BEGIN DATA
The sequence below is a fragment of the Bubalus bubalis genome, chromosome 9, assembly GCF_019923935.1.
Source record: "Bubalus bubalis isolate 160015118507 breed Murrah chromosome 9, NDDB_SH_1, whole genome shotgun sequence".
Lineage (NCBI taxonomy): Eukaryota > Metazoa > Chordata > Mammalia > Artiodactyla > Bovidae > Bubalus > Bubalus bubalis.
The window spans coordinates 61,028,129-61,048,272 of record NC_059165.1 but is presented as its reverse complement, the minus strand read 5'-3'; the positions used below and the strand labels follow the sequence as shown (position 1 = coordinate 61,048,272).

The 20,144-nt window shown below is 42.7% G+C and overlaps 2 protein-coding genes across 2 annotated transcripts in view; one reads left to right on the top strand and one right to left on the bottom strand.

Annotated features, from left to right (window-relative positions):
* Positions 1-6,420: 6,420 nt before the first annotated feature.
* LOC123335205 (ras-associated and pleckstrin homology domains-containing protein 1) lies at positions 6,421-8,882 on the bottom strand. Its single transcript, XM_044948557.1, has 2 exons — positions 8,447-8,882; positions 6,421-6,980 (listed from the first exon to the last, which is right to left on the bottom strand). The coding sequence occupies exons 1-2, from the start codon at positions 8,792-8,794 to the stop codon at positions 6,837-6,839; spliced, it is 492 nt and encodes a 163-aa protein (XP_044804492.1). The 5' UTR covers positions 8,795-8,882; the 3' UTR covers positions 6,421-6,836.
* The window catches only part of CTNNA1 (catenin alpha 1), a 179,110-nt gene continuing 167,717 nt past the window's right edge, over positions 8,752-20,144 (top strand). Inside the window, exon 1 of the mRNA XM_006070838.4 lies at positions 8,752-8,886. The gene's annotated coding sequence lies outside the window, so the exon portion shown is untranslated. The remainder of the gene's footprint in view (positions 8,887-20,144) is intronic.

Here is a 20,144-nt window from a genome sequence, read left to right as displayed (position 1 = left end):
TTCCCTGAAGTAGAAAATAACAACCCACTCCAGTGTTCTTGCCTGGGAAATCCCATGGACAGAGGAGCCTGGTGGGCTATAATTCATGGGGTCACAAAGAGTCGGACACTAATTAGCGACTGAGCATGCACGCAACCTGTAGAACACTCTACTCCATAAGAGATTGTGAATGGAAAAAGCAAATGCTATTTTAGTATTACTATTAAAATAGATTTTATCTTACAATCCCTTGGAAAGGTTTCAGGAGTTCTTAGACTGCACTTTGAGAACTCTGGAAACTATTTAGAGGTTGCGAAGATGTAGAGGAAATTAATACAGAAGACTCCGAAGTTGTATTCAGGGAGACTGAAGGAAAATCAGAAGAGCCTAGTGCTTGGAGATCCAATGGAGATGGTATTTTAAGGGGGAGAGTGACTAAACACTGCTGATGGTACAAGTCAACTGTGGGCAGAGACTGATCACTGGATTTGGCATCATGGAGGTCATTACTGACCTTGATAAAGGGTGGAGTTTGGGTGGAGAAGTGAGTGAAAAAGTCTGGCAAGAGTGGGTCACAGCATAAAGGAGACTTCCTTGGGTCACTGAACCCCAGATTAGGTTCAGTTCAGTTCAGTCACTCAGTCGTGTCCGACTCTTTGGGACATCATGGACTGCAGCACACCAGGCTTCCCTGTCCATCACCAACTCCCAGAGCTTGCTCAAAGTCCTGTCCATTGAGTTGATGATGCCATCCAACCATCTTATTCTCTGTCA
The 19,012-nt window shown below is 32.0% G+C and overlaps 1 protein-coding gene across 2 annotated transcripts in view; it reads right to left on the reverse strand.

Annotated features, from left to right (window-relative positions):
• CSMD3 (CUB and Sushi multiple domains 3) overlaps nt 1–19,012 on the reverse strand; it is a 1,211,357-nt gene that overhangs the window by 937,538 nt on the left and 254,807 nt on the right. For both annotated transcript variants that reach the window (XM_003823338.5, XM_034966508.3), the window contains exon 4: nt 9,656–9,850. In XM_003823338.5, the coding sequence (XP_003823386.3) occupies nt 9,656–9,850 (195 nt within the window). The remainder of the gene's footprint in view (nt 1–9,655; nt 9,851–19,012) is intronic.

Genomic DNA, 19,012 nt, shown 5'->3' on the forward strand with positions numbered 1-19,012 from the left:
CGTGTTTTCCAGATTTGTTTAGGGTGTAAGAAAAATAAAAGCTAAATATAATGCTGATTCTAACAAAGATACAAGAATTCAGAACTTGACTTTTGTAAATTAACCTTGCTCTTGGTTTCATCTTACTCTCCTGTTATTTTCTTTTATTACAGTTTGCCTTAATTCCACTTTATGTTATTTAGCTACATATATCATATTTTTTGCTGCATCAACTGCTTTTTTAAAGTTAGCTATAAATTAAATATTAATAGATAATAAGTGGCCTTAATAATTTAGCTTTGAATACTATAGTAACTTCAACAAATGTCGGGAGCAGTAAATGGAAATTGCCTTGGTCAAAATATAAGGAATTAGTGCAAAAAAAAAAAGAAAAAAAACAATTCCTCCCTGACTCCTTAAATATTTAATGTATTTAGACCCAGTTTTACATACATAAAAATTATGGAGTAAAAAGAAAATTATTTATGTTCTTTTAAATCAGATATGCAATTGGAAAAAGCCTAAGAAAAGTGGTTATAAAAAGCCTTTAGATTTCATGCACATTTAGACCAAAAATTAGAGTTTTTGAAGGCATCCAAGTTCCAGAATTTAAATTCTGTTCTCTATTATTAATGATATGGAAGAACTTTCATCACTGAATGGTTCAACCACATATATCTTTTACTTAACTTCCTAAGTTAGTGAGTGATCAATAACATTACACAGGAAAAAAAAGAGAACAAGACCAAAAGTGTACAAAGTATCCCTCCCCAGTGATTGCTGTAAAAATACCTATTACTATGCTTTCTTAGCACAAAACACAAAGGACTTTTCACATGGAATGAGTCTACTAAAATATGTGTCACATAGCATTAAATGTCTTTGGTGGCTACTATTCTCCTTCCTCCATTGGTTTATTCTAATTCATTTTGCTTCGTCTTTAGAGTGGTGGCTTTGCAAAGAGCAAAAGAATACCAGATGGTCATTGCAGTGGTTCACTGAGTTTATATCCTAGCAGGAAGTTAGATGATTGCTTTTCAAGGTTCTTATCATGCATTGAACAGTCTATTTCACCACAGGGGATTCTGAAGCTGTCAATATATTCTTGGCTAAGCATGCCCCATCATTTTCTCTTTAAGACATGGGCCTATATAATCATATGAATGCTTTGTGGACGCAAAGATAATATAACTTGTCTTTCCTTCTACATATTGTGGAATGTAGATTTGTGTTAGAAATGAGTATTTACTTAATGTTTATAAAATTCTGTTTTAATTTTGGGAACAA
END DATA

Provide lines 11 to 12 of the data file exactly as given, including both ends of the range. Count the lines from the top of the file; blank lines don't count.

TTCCCTGAAGTAGAAAATAACAACCCACTCCAGTGTTCTTGCCTGGGAAATCCCATGGACAGAGGAGCCTGGTGGGCTATAATTCATGGGGTCACAAAGAGTCGGACACTAATTAGCGACTGAGCATGCACGCAACCTGTAGAACACTCTACTCCATAAGAGATTGTGAATGGAAAAAGCAAATGCTATTTTAGTATTACTATTAAAATAGATTTTATCTTACAATCCCTTGGAAAGGTTTCAGGAGTTCTTAGACTGCACTTTGAGAACTCTGGAAACTATTTAGAGGTTGCGAAGATGTAGAGGAAATTAATACAGAAGACTCCGAAGTTGTATTCAGGGAGACTGAAGGAAAATCAGAAGAGCCTAGTGCTTGGAGATCCAATGGAGATGGTATTTTAAGGGGGAGAGTGACTAAACACTGCTGATGGTACAAGTCAACTGTGGGCAGAGACTGATCACTGGATTTGGCATCATGGAGGTCATTACTGACCTTGATAAAGGGTGGAGTTTGGGTGGAGAAGTGAGTGAAAAAGTCTGGCAAGAGTGGGTCACAGCATAAAGGAGACTTCCTTGGGTCACTGAACCCCAGATTAGGTTCAGTTCAGTTCAGTCACTCAGTCGTGTCCGACTCTTTGGGACATCATGGACTGCAGCACACCAGGCTTCCCTGTCCATCACCAACTCCCAGAGCTTGCTCAAAGTCCTGTCCATTGAGTTGATGATGCCATCCAACCATCTTATTCTCTGTCA
The 19,012-nt window shown below is 32.0% G+C and overlaps 1 protein-coding gene across 2 annotated transcripts in view; it reads right to left on the reverse strand.